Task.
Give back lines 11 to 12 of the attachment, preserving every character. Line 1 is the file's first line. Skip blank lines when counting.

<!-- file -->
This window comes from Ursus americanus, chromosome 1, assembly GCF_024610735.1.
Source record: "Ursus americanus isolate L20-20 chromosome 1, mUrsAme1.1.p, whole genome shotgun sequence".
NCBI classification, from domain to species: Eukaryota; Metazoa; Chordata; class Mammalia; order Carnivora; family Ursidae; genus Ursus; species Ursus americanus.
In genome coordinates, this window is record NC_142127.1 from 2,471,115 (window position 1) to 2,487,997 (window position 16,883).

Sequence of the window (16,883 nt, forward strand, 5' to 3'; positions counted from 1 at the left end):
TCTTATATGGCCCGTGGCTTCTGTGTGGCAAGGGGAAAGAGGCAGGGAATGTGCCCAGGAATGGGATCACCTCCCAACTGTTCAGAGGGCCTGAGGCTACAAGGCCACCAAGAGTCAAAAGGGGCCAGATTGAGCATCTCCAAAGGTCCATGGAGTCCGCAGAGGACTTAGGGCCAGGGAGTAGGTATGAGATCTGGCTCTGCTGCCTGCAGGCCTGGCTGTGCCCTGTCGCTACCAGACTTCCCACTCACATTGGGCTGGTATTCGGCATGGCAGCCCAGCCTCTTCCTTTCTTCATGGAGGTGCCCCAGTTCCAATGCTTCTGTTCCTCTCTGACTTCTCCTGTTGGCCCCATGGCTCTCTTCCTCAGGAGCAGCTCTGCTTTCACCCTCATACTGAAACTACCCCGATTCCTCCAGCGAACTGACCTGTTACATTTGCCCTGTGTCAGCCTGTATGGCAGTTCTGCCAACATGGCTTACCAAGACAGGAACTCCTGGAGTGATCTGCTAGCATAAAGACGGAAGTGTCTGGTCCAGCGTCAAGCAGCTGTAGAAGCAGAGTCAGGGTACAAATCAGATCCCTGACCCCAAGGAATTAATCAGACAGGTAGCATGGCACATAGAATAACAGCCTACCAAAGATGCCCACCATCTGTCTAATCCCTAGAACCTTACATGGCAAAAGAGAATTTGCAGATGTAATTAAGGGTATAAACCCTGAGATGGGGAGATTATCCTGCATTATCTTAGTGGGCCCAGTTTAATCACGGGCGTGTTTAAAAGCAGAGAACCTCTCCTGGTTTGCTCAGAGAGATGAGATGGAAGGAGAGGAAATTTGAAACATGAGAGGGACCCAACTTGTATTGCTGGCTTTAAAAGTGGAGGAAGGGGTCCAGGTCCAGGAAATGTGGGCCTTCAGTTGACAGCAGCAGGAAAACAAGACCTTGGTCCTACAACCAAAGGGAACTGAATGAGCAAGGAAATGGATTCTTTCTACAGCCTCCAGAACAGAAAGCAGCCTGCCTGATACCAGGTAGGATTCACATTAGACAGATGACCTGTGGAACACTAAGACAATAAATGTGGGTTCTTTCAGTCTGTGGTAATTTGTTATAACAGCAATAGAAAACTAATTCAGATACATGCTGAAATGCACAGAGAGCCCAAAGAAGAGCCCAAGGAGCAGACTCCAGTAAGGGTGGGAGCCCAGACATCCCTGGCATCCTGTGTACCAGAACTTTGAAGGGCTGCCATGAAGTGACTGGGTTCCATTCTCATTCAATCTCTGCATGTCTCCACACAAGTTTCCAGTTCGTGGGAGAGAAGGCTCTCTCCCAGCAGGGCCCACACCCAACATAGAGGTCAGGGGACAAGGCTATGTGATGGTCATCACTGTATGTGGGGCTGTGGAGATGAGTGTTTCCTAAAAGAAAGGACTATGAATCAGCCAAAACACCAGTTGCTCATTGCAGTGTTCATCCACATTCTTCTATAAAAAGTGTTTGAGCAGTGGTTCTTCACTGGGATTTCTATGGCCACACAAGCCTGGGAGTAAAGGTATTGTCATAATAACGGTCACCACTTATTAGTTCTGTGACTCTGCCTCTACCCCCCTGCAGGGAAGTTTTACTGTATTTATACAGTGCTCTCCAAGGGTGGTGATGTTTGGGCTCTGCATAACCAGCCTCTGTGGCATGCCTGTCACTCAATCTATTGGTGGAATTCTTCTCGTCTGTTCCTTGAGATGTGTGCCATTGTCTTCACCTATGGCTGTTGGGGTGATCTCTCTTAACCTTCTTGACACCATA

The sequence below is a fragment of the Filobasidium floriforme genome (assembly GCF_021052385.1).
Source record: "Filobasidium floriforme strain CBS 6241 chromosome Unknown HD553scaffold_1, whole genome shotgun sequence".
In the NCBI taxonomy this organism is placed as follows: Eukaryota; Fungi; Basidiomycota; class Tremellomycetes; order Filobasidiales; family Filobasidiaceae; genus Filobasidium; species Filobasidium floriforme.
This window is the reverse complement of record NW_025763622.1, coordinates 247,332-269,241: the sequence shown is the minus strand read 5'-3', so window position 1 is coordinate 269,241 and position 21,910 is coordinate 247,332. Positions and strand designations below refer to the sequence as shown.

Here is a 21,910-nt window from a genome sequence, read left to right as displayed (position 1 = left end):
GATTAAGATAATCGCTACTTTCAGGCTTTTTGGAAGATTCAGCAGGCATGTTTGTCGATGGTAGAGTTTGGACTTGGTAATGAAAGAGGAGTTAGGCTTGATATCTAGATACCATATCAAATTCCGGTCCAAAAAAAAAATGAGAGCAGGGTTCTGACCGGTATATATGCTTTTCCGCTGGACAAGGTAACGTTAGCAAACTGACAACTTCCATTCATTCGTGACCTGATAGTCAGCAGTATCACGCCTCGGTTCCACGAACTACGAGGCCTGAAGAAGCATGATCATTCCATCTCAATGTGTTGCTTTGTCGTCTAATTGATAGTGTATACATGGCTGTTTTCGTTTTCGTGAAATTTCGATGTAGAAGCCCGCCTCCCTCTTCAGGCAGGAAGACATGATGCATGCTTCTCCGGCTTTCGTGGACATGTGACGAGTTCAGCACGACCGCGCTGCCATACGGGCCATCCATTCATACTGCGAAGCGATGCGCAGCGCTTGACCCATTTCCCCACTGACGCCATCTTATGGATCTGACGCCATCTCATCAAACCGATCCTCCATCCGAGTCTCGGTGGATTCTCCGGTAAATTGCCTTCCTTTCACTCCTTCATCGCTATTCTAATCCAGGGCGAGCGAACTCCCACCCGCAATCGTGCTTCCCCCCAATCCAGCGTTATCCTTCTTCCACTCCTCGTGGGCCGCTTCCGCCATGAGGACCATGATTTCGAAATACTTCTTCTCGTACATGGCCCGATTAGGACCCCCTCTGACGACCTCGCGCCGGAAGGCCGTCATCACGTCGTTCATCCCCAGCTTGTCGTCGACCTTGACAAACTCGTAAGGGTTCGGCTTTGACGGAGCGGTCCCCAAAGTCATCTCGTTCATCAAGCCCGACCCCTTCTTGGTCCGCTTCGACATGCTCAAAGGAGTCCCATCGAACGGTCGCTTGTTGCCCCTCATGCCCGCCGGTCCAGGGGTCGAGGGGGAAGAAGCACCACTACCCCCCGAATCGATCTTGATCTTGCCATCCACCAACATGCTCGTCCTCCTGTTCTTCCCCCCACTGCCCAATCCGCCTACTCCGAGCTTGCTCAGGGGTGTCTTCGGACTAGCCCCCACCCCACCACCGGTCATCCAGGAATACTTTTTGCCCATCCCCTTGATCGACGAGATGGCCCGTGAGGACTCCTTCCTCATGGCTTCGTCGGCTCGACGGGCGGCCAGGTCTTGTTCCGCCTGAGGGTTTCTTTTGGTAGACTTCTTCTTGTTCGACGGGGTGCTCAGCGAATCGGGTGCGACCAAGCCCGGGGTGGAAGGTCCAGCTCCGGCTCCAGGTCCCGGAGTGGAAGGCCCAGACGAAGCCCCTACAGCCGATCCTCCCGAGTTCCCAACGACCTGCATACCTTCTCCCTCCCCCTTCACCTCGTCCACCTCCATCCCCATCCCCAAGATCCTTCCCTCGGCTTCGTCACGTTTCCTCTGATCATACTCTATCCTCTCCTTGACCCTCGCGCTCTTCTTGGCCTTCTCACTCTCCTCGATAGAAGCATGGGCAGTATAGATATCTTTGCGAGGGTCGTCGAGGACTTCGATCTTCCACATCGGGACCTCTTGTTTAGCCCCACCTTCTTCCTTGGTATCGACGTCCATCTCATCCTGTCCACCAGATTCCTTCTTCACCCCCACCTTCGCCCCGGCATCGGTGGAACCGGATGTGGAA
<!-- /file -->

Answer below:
Here is a 21,910-nt window from a genome sequence, read left to right as displayed (position 1 = left end):
GATTAAGATAATCGCTACTTTCAGGCTTTTTGGAAGATTCAGCAGGCATGTTTGTCGATGGTAGAGTTTGGACTTGGTAATGAAAGAGGAGTTAGGCTTGATATCTAGATACCATATCAAATTCCGGTCCAAAAAAAAAATGAGAGCAGGGTTCTGACCGGTATATATGCTTTTCCGCTGGACAAGGTAACGTTAGCAAACTGACAACTTCCATTCATTCGTGACCTGATAGTCAGCAGTATCACGCCTCGGTTCCACGAACTACGAGGCCTGAAGAAGCATGATCATTCCATCTCAATGTGTTGCTTTGTCGTCTAATTGATAGTGTATACATGGCTGTTTTCGTTTTCGTGAAATTTCGATGTAGAAGCCCGCCTCCCTCTTCAGGCAGGAAGACATGATGCATGCTTCTCCGGCTTTCGTGGACATGTGACGAGTTCAGCACGACCGCGCTGCCATACGGGCCATCCATTCATACTGCGAAGCGATGCGCAGCGCTTGACCCATTTCCCCACTGACGCCATCTTATGGATCTGACGCCATCTCATCAAACCGATCCTCCATCCGAGTCTCGGTGGATTCTCCGGTAAATTGCCTTCCTTTCACTCCTTCATCGCTATTCTAATCCAGGGCGAGCGAACTCCCACCCGCAATCGTGCTTCCCCCCAATCCAGCGTTATCCTTCTTCCACTCCTCGTGGGCCGCTTCCGCCATGAGGACCATGATTTCGAAATACTTCTTCTCGTACATGGCCCGATTAGGACCCCCTCTGACGACCTCGCGCCGGAAGGCCGTCATCACGTCGTTCATCCCCAGCTTGTCGTCGACCTTGACAAACTCGTAAGGGTTCGGCTTTGACGGAGCGGTCCCCAAAGTCATCTCGTTCATCAAGCCCGACCCCTTCTTGGTCCGCTTCGACATGCTCAAAGGAGTCCCATCGAACGGTCGCTTGTTGCCCCTCATGCCCGCCGGTCCAGGGGTCGAGGGGGAAGAAGCACCACTACCCCCCGAATCGATCTTGATCTTGCCATCCACCAACATGCTCGTCCTCCTGTTCTTCCCCCCACTGCCCAATCCGCCTACTCCGAGCTTGCTCAGGGGTGTCTTCGGACTAGCCCCCACCCCACCACCGGTCATCCAGGAATACTTTTTGCCCATCCCCTTGATCGACGAGATGGCCCGTGAGGACTCCTTCCTCATGGCTTCGTCGGCTCGACGGGCGGCCAGGTCTTGTTCCGCCTGAGGGTTTCTTTTGGTAGACTTCTTCTTGTTCGACGGGGTGCTCAGCGAATCGGGTGCGACCAAGCCCGGGGTGGAAGGTCCAGCTCCGGCTCCAGGTCCCGGAGTGGAAGGCCCAGACGAAGCCCCTACAGCCGATCCTCCCGAGTTCCCAACGACCTGCATACCTTCTCCCTCCCCCTTCACCTCGTCCACCTCCATCCCCATCCCCAAGATCCTTCCCTCGGCTTCGTCACGTTTCCTCTGATCATACTCTATCCTCTCCTTGACCCTCGCGCTCTTCTTGGCCTTCTCACTCTCCTCGATAGAAGCATGGGCAGTATAGATATCTTTGCGAGGGTCGTCGAGGACTTCGATCTTCCACATCGGGACCTCTTGTTTAGCCCCACCTTCTTCCTTGGTATCGACGTCCATCTCATCCTGTCCACCAGATTCCTTCTTCACCCCCACCTTCGCCCCGGCATCGGTGGAACCGGATGTGGAA